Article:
The Foreign Corrupt Practices Act (FCPA), which forbids US businesses from engaging in bribery or inaccurate accounting in their overseas activities, has been in effect since 1977. In the past decade, however, the Securities and Exchange Commission and the Department of Justice have significantly stepped up enforcement efforts. In the first quarter of 2019 alone, companies under investigation for FCPA violations settled claims for more than US $1 billion. The legal fees associated with FCPA investigations cost businesses more than US $2 million per month, and the standards of intent required to prosecute are minimal – if the bribery is proven, intent and knowledge are inferred. Even non-US companies should be aware of FCPA, as its provisions extend to foreign subsidiaries of US companies as well as foreign companies with US investment.
Unfortunately, even when a business does everything in its power to remain compliant, they are still greatly affected by factors outside their immediate control. But today, technologies can exist that can help businesses leverage previously untapped data to reduce their blind spots.
Know Your Vendors
To conduct business overseas, companies often rely on third-party intermediaries. While using local vendors to help conduct overseas business makes perfect sense from a business perspective, they represent a liability as well. About 90% of FCPA-identified bribery schemes involve third-party intermediaries. Activities that are clear FCPA violations, such as bribery, can be considered standard operating procedure in some other countries.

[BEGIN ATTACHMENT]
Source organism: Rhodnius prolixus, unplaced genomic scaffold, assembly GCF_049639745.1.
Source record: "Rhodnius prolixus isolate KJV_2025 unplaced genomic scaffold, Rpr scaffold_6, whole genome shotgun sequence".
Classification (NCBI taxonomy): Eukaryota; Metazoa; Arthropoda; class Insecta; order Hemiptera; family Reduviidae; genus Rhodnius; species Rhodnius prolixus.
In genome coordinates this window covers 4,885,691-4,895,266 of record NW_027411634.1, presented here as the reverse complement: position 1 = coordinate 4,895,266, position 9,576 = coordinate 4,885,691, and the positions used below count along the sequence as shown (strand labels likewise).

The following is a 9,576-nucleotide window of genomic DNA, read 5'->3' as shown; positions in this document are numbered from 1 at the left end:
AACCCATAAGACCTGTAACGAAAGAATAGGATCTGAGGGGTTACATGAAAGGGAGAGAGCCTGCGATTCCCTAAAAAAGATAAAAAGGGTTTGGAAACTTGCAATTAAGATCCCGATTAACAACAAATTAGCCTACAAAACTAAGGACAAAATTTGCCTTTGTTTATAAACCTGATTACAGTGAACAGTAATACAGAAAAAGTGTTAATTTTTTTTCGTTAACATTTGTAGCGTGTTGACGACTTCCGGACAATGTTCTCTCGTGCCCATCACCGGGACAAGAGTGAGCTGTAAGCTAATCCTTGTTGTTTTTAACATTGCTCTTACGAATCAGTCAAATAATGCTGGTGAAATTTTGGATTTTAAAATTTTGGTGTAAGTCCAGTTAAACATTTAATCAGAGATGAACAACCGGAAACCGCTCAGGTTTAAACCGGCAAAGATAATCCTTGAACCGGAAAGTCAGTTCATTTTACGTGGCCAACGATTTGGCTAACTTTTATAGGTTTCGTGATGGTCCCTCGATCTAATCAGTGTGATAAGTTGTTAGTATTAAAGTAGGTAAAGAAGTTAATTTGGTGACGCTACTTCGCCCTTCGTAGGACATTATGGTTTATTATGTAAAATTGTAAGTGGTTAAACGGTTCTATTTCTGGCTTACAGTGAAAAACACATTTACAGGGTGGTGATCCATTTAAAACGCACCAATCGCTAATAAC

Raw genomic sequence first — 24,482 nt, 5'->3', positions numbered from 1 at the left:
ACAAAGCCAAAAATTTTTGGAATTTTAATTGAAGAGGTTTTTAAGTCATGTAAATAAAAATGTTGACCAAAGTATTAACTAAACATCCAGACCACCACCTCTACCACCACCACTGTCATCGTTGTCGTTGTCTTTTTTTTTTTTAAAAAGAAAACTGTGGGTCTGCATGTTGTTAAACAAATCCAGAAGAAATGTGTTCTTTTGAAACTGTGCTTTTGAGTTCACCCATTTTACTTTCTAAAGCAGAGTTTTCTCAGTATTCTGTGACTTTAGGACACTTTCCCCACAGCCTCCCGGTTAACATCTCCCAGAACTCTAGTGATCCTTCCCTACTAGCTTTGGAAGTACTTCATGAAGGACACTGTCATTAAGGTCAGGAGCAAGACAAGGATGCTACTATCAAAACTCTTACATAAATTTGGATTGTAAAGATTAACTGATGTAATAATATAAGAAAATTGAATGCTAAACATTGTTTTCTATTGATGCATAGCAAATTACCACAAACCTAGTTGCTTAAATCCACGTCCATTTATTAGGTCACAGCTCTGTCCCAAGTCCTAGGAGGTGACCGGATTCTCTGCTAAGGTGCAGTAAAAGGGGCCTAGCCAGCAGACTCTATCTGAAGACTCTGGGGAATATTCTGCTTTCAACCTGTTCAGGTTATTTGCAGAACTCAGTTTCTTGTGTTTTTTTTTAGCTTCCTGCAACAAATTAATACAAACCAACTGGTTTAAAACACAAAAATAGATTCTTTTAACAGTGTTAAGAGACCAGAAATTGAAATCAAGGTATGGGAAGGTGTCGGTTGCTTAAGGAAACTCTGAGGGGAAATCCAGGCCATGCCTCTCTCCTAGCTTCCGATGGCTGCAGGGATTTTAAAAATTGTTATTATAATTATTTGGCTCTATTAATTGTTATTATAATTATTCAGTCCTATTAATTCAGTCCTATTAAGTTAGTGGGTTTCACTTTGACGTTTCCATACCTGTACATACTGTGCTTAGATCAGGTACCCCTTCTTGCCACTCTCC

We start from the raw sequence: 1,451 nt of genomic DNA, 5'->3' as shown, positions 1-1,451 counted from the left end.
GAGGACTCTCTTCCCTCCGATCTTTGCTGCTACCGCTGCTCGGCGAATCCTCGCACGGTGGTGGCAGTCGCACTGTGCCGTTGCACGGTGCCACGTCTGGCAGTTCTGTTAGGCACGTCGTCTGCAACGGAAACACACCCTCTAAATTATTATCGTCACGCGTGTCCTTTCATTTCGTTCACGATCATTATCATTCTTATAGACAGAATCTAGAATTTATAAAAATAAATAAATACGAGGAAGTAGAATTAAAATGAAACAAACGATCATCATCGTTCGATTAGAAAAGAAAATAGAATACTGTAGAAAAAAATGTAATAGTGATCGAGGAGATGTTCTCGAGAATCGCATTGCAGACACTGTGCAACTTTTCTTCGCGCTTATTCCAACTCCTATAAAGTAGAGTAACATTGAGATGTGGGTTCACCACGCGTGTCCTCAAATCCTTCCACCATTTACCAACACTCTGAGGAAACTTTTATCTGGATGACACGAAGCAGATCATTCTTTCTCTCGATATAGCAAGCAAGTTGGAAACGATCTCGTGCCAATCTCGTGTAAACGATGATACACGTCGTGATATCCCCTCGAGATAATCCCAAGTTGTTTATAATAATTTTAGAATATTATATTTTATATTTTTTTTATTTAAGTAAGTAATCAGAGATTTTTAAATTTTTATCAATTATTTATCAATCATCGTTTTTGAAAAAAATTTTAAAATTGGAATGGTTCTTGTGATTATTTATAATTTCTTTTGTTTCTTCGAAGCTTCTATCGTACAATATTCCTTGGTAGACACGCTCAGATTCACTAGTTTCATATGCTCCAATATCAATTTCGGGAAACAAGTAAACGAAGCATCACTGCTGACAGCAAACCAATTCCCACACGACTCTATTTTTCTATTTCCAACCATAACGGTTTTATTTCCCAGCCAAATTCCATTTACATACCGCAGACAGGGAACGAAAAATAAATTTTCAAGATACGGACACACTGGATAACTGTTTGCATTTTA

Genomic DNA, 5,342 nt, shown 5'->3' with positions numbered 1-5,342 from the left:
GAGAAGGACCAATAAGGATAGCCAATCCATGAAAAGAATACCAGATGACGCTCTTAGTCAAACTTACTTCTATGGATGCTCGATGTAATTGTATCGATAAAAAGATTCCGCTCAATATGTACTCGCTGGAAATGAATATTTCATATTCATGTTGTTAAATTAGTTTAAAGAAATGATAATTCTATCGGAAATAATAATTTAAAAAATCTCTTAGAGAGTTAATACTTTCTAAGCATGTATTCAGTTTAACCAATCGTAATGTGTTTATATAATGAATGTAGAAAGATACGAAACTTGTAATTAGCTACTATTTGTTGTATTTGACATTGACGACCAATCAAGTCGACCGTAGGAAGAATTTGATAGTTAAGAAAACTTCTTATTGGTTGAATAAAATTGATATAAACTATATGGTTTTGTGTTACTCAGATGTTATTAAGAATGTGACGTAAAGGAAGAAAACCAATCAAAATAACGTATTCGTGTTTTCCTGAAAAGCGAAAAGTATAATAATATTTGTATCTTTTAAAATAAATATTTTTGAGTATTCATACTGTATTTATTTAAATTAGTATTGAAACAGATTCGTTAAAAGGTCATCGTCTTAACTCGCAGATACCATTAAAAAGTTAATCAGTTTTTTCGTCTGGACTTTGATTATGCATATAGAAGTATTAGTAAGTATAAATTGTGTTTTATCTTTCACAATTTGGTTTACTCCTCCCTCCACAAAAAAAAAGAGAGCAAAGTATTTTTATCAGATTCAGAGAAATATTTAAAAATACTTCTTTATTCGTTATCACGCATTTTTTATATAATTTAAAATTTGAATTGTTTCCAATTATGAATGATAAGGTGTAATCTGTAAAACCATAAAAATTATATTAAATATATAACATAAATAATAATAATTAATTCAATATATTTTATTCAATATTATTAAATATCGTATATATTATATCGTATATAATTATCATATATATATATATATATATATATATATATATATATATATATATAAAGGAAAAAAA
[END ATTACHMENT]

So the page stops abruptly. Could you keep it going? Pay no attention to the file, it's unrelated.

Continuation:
The good news is that help exists for those wanting to stay compliant. An ecosystem has sprung up to provide businesses with subscription-based due diligence services. Risk intelligence databases identify those on sanction lists or watchlists, who have a previous criminal history, who are politically exposed, who appear in media searches, or whose names have been culled from lists provided by law enforcement. In this way, businesses can perform an initial vetting of the sources, both internal and external, with whom they are likely to associate.
Risk Intelligence and Real-Time Data
The level of analysis most platforms provide, while valuable, does not, however, provide a complete picture of what’s going on. Here’s why:
- Real-time information – There may be vendors – or even employees – who do not appear on any list, but this does not mean they are immune from initiating contact or falling prey to those wishing to illicitly gain from a company’s foreign investment. These risks need to be tracked on an ongoing basis, and businesses should know immediately if anyone affiliated with their company enters a gray zone of conduct or contact with a suspicious entity.
- Hidden relationships – Those involved in illegal activities often go to great lengths to hide their relationships with others, particularly when the connections raise obvious suspicion. To truly map out a network of relationships, much deeper knowledge of second- or even third-degree connections is needed. For example, a third-party vendor in a direct illicit relationship is easy to detect. Identifying a third-party vendor who uses a fake identity or a proxy to form an indirect illicit relationship is far trickier.
Why is this added layer of protection so essential? Ultimately, if you’re the target of an investigation or if your name is linked to corruption, it won’t matter what safeguards you’ve put in place or how carefully you’ve stressed the need to be FCPA-compliant. The damage will be yours to bear.
Protect Yourself From Every Direction
To perform true due diligence that covers all angles and leverages real-time data, you’ll need a platform that can harness information at scale, connect the dots and present precise, otherwise-unattainable insights. To learn more about how Voyager Labs can help you proactively stay ahead of threats, click here.